Asking prices in England and Wales fell by 0.3% in the 12 months to March 2019, while in Scotland they increased by 2.1%, the latest property market index shows.
Month on month asking prices increased by 0.2% in England and Wales and by 0.4% in Scotland with only the East of England seeing a fall, down by 0.1% and asking prices unchanged in London.
The data from the Home.co.uk index also shows that London and the East of England currently have the weakest markets. Asking prices in the East of England were down by 2.6% year on year to £350,180.
In London asking prices fell by 3.2% year on year to £514,815, this was a slight improvement from the fall of 3.3% recorded the previous month but asking prices in the capital have now fallen by 6.9% since May 2016.
The typical time on Market for unsold property in the East of England has risen by 46% since March 2018. In contrast to the regions undergoing price corrections such as Greater London, the South East, the South West and East of England, Northern and Western regions still show positive growth.
In the West Midlands asking prices have increased by 4.9% and they were up by 3.4% in both the North West and Yorkshire. In contrast asking prices fell by 0.3% in the South West and by 2.3% in the South East.
The West and East Midlands markets continue to slow as shown by their typical time on market increases at 15% and 14% respectively. Supply in both regions is up 4% and 8% respectively and the index report says that it expects supply and stock levels to increase further over the coming months.
Indeed, according to Doug Shephard, director at Home.co.uk, these two regions will be the next markets to weaken.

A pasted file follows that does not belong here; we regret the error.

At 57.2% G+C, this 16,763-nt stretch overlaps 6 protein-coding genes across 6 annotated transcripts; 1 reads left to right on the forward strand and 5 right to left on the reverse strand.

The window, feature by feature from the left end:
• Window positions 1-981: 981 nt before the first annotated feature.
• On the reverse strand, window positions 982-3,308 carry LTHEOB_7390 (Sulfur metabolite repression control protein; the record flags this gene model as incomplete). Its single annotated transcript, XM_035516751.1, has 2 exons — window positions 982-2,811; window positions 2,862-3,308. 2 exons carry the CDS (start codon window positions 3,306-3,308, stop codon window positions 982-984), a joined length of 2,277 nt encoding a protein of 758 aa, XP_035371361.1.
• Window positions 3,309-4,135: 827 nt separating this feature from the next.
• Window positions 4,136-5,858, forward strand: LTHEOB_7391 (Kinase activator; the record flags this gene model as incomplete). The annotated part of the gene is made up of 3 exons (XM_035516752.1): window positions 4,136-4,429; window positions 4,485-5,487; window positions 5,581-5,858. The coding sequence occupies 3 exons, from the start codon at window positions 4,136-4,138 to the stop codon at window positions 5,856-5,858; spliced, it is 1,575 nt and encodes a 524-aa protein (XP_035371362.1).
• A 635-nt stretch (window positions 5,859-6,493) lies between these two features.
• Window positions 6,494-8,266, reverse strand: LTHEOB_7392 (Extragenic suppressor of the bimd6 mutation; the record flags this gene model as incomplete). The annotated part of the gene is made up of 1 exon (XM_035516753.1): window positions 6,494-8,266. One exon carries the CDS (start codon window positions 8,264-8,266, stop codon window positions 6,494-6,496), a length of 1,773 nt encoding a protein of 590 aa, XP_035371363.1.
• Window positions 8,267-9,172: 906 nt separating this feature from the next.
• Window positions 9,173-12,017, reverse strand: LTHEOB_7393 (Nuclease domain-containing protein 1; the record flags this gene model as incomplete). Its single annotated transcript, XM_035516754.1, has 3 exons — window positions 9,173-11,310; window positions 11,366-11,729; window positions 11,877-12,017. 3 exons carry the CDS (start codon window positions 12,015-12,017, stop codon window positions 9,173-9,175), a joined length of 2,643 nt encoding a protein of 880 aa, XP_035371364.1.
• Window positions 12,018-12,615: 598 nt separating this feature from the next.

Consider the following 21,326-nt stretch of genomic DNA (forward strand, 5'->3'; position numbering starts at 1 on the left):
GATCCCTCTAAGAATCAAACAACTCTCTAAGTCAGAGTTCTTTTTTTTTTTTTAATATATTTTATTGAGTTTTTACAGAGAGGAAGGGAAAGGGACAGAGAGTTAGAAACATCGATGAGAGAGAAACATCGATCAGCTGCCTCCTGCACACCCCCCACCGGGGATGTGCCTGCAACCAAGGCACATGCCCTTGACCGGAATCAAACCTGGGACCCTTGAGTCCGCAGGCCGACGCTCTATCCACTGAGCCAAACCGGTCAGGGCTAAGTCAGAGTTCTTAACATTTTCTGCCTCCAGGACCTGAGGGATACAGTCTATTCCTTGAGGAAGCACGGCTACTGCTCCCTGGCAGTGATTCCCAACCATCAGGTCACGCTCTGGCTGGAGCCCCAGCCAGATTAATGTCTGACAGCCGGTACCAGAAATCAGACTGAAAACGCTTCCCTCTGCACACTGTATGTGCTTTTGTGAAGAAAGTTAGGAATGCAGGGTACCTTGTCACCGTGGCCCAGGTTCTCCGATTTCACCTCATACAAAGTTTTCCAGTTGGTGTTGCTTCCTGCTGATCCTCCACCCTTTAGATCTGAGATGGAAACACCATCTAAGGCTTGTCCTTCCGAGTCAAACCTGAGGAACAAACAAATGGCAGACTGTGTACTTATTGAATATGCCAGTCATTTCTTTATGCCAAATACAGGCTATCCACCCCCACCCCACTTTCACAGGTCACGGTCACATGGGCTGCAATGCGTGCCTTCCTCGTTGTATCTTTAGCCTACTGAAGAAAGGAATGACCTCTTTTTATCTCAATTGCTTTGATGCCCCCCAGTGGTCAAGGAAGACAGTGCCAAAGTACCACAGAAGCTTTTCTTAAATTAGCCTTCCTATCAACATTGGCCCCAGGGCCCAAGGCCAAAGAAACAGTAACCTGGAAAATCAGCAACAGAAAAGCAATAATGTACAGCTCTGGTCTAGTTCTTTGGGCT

He pointed out that overall, supply of property for sale entering the UK market is down by 4%, showing increased caution on the part of vendors, while the total stock for sale has increased by a reasonably benign 6.4% year on year.
‘In March 2018, the annualised rate of increase of home prices was 2%, today the same measure is down 0.3% and continues to trend further below zero,’ he said.
He also pointed out that asking prices in the North East still show no signs of recovery, up just 0.5% over the last 12 months and, during the last 10 years, prices have actually fallen 2.6%. The Scottish property market is faring better with growth of 2.1%, although Edinburgh’s prime residential areas look set for a period of price correction, according to Shephard.
‘Whilst borrowing costs remain low and stable, buyer demand is likely to remain relatively stable. Hence, it is arguable that supply is perhaps the most important price driver in our current economic environment. Too much and prices slide, but too little and prices soar,’ he added.
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